Samsung announces 5.3-inch “smartphone”

Sometimes it’s hard to classify a product as one thing or the other. The Nook Color is technically an ereader but it works just as well as a tablet. The upcoming Sony Vita games console has so many features and specifications in common with other devices that calling it a gaming centric tablet is as good a description as any. The smartphone/tablet separation can also be hard to see sometimes with phone features in 7-inch tablets and practically the same hardware in smartphones and tablets aside from the battery and screen size.

Samsung’s new smartphone is definitely one of the most confusing devices I’ve seen in a while as far as what to define it as is concerned. Called the Samsung Note, this monster has a 5.3-inch screen with a resolution of a whopping 800 x 1280 pixels. That’s the same resolution as 10″ Honeycomb tablets and a physical screen size that is actually bigger than some devices that are sold as tablets. With a dual core 1.4Ghz CPU and 1GB RAM, 2/8 mpix cameras, microSD, 1080p recording and 16/32GB internal memory it’s quite a beast as far as tech specs go as well. To end all hope of classifying this thing as one thing or the other, Samsung also includes a pen that can be used to write on the screen (hence the name).

With a resolution as high as 800 x 1280, a lot of differences between this and a 10-inch tablet comes down to how good your eyesight is. No doubt that 720p video, images, games etc will look amazing on the Note’s AMOLED screen, and reading documents, books, magazines etc will be possible without zooming as long as you don’t mind a physically smaller screen with the same amount of detail. What a bigger screen gives you however is more room for interface objects such as buttons and controls, which have to be scaled based on the size of a finger and not a set amount of pixels. In other words it’s a great hybrid device, but it still won’t completely negate the need for a tablet. That is likely why it’s running Android 2.3 as well, as Honeycomb has been rumored to not play well with physically small screens in the past, regardless of resolution.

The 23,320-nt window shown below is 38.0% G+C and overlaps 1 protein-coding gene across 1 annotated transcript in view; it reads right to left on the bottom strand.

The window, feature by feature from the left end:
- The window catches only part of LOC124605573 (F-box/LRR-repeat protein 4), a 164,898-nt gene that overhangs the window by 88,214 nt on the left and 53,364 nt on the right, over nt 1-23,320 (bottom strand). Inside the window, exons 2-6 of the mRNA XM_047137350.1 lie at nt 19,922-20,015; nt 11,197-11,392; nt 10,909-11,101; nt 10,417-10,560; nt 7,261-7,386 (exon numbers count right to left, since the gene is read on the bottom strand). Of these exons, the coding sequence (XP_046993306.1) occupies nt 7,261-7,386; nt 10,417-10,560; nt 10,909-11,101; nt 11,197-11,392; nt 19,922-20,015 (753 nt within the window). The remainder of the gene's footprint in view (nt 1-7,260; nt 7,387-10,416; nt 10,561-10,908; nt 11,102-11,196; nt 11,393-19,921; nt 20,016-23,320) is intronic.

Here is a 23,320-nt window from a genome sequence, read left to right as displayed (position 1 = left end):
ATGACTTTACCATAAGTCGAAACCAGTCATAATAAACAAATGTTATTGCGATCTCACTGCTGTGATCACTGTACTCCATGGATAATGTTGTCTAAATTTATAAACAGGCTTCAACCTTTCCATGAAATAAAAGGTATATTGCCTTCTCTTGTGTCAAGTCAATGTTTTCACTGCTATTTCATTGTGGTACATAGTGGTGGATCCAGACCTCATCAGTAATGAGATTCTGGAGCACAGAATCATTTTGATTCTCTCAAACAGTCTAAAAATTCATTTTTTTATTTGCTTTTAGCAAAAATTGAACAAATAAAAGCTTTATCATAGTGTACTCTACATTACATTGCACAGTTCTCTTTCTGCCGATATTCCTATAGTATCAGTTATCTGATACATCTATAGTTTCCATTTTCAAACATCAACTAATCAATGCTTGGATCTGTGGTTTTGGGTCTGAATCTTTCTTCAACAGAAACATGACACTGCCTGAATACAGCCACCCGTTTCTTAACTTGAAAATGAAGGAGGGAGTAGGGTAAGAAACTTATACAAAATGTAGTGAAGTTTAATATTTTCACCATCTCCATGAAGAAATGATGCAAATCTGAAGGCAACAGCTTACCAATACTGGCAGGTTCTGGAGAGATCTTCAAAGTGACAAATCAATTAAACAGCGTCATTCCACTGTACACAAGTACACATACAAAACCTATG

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Andreas Ødegård

Andreas Ødegård is more interested in aftermarket (and user created) software and hardware than chasing the latest gadgets. His day job as a teacher keeps him interested in education tech and takes up most of his time.

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